The issue of sovereignty – or that citizens must consent to being ruled – was a radical notion in 1776. Less radical was “who” counted as a citizen. In the Revolutionary Era, it was white, land-owning males, but the citizenry has grown as we’ve granted suffrage to women and welcomed new immigrants as citizens. But just as we’ve expanded citizenship, we’ve also fallen short. The upcoming anniversary of the Indian Reorganization Act on June 18 serves as a reminder that as our sovereignty as a nation grew, that of indigenous peoples and tribal nations was reduced and almost eliminated.
Which brings us to patriotism: is it defined as praise of our nation despite its imperfections or as criticism with an eye toward achieving a more perfect union? This Civic Season, we’re defining patriotism by the actions we take – whether that’s taking time to hear stories from the Civil Rights era, attending a naturalization ceremony, getting involved in local government, or celebrating our country’s independence.
The Foundation has long valued our mission of preserving our nation’s history, and digitization has helped us reduce the barriers to access for anyone who wants to study that history for themselves. This Civic Season, we’re meeting young people where they are to empower them to use our nation’s past to create its future.
The Power of Civics
“Old enough to fight, old enough to vote.” That had been the mantra of 18-to-21-year-olds across the nation who were being drafted to serve in the U.S. military overseas without having any say in electing the leaders who sent them there. In response to World War II, FDR lowered the draft age to 18, but the minimum voting age set by most states was 21.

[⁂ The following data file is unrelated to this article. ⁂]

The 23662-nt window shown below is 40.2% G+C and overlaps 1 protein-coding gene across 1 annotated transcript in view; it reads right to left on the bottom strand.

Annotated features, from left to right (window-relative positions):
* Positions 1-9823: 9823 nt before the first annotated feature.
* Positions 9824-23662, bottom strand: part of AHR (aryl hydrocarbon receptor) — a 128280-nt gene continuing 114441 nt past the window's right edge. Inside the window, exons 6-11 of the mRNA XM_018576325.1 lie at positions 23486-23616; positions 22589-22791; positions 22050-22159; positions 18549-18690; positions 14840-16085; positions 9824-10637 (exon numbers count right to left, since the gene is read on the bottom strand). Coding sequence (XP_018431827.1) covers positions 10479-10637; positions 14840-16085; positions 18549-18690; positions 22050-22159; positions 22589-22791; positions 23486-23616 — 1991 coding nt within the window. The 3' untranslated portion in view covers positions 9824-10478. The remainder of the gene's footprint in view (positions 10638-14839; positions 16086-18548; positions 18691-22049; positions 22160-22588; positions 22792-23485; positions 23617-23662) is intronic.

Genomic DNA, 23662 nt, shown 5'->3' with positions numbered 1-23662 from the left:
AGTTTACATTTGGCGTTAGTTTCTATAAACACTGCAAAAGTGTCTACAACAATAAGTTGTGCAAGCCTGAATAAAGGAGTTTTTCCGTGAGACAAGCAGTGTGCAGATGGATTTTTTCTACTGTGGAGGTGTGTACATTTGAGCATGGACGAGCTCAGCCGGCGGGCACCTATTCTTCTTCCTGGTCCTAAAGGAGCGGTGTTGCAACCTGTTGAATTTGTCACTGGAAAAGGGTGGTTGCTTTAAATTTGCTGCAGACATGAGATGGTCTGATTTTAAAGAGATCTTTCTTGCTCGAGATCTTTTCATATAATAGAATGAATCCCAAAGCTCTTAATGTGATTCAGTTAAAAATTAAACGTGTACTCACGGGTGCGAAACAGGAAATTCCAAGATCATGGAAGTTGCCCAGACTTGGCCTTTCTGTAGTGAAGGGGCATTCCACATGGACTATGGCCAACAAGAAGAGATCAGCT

As the Vietnam War raged on, discontent grew within younger Americans. Youth were already engaged politically, whether within the Civil Rights movement, women’s liberation, or the growing protests against the Vietnam War. Their cause transcended the political spectrum, racial identity, and gender, and in late April of 1970, over 2,000 youth activists lobbied Congress for their right to vote. In March 1971, the 26th amendment was officially introduced and passed on the House and Senate floors, and states began to ratify the amendment within hours, achieving a two-thirds majority on July 1.
The legacy of the 26th lives on. Youth voter turnout has had consequential effects, as it did in the 2008 Presidential election, and Millennials are poised to soon become the largest voting block. On June 22nd, we’re exploring the impact of the 26th amendment and its impact on civic engagement, especially for young women, today. And if you’re really wondering where to start on your civic engagement journey, look no further than our Summer Civics Series, where we’ll show you how to use our vast Archives catalogue to reconstruct the past and reshape the future.
Civic Superpower Quiz
Everyone has their own ways to engage in civic action. Maybe it’s volunteering at a voter registration event, running for a position in student government, or writing an email to your Senator about a bill you support. Whatever your Civic Superpower is, it’s valuable and needed.
BINGO! You’re Civically Engaged!
There’s so many ways to use your talents to get involved in Civic Season, and our bingo card will help you keep track. Here’s something fun: play before AND after Civic Season ends. How many squares did you add between Juneteenth and Independence Day? Challenge yourself and others.